Advertisement

Analysis of Alumina-Supported Catalysts by XPS

  • B. G. Baker
  • M. Jasieniak

Abstract

The application of X-ray photoelectron spectroscopy for determining the chemical state of supported catalysts is discussed with particular reference to the system iron-praseodymium-alumina. The XPS studies are complicated by the variable valency, intermediate stoichiometrics and by the variety of structure possibilities in the iron-praseodymium-alumina system. Techniques to cope with differential charging of the sample are described and results presented for the surface characterization of hydrogen conditioned catalysts. Extensive reaction between the catalyst components is shown to occur. It is shown that praseodymium is incorporated in the alumina support and that the reaction of iron at this surface can be distinguished from the reaction in the unpromoted iron-alumina catalyst.

Keywords

Binding Energy Electron Binding Energy Differential Charge Praseodymium Oxide Unpromoted Catalyst 
These keywords were added by machine and not by the authors. This process is experimental and the keywords may be updated as the learning algorithm improves.

Preview

Unable to display preview. Download preview PDF.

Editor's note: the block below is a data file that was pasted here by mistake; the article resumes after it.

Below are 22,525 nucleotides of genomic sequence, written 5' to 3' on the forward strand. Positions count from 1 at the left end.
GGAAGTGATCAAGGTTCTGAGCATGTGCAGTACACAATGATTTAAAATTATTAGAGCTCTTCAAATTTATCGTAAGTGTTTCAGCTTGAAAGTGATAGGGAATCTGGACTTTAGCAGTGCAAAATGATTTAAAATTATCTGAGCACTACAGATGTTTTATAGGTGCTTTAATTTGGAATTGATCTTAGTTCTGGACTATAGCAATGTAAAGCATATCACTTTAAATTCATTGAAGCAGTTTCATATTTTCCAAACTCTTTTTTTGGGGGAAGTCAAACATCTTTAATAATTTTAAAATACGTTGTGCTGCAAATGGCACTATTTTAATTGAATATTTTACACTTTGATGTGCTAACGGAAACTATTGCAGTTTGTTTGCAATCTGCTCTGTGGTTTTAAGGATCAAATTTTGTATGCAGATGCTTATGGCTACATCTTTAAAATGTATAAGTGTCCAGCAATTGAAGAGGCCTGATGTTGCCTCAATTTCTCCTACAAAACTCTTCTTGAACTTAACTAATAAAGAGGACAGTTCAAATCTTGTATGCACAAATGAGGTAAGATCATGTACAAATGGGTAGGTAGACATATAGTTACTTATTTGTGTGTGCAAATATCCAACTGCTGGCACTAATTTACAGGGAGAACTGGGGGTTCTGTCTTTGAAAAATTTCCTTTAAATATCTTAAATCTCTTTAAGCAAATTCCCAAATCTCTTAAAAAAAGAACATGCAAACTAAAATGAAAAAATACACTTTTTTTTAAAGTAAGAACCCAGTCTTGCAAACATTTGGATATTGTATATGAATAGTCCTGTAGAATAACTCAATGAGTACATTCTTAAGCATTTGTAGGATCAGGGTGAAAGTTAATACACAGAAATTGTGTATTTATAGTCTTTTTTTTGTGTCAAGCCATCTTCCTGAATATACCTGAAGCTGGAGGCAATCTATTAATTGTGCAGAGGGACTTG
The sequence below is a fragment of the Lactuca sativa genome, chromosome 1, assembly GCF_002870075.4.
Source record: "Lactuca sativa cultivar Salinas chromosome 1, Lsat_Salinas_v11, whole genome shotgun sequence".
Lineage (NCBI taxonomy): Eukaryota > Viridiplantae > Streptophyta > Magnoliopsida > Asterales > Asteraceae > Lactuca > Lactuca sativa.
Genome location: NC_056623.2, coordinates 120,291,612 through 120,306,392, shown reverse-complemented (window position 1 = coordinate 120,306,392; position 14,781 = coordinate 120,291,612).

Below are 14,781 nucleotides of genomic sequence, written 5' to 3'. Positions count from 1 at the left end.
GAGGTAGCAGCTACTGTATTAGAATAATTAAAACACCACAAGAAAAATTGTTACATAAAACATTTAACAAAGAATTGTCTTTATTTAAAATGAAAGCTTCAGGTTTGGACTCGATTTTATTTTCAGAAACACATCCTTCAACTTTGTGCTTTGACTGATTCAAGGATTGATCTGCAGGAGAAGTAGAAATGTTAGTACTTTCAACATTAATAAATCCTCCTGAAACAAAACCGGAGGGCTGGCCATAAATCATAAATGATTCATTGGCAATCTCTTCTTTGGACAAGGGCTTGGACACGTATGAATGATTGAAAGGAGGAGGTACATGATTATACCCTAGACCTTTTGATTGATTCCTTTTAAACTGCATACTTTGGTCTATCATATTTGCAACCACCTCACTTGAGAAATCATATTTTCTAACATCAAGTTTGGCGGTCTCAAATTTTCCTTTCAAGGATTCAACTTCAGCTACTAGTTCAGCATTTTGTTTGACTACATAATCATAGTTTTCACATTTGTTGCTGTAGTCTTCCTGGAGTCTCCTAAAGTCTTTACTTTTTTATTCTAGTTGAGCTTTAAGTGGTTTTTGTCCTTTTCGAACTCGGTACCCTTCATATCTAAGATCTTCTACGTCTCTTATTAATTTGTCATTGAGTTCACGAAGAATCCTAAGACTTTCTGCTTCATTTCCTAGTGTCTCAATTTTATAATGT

Unable to display preview. Download preview PDF.

References

  1. 1.
    B.G. Baker and N.J. Clark, Studies in Surface Science and Catalysis, 31, 455 (1987).CrossRefGoogle Scholar
  2. 2.
    B.G. Baker and M. Jasieniak, in Surface Science: Principles and Applications, in Springer Proceed, in Physics 73, ed. by R.F. Howe, R.N. Lamb and K. Wandelt, (Springer-Verlag 1993) pp. 279–289.Google Scholar
  3. 3.
    B.G. Baker, in Surface Analysis Methods in Material Science, Springer Ser. in Surface Sci. 23, ed by D.J. O’Connor, B.A. Sexton and R.St.C. Smart, (Springer-Verlag 1992) pp. 337–351.Google Scholar
  4. 4.
    I. Sushumna and E. Ruckenstein, J. Catal., 94, 239 (1985).CrossRefGoogle Scholar
  5. 5.
    M.L. Colainni, P.J. Chen and J.T. Yates, Surf. Sci., 238, 13 (1990).CrossRefGoogle Scholar
  6. 6.
    R.L.N. Sastry, P.N. Mehrotra and C.N.R. Rao, J. Inorg. Nucl. Chem., 28, 1579 (1966).Google Scholar
  7. 7.
    D.A. Stevenson and N.J. Binkowski, J. Non-Cryst. Solids, 22, 399 (1976).CrossRefGoogle Scholar
  8. 8.
    W.J. Landis and J.R. Martin, J. Vacuum Sci. Technol., A2, 1108 (1984).Google Scholar
  9. 9.
    A. Kotani and H. Ogasawara, J. Electron Spectrosc. Relat. Phenom., 60, 257 (1992).CrossRefGoogle Scholar
  10. 10.
    P. Burroughs, A. Hamnett, A.F. Orchard and G. Thornton, J. Chem. Soc., Dalton Trans., 17, 1686 (1976).CrossRefGoogle Scholar
  11. 11.
    A. Bianconi, K. Kotani, K. Okada, R. Giorgi, A. Gargano, A. Marcelli and T. Miyahara, Phys. Rev. B, 38, 3433 (1988).CrossRefGoogle Scholar
  12. 12.
    Handbook of X-ray Photoelectron Spectroscopy, ed. by J. Chastain, (Perkin-Elmer Corporation, Physical Electronics Division 1992).Google Scholar
  13. 13.
    L. Erying, in Handbook of the Physics and Chemistry of Rare Earth, Vol. 3, ed. by K.A. Gschneidner and Erying, (North-Holland Publishing Company 1979) pp. 337–399.Google Scholar
  14. 14.
    Yu.D. Tretyakov, V.V. Sorokin and A.P. Erastova, J. Solid State Chem., 18, 263 (1976).CrossRefGoogle Scholar

Copyright information

© Springer-Verlag Berlin Heidelberg 1996

Authors and Affiliations

  • B. G. Baker
    • 1
  • M. Jasieniak
    • 1
  1. 1.School of Physical SciencesFlinders UniversityAdelaideAustralia

Personalised recommendations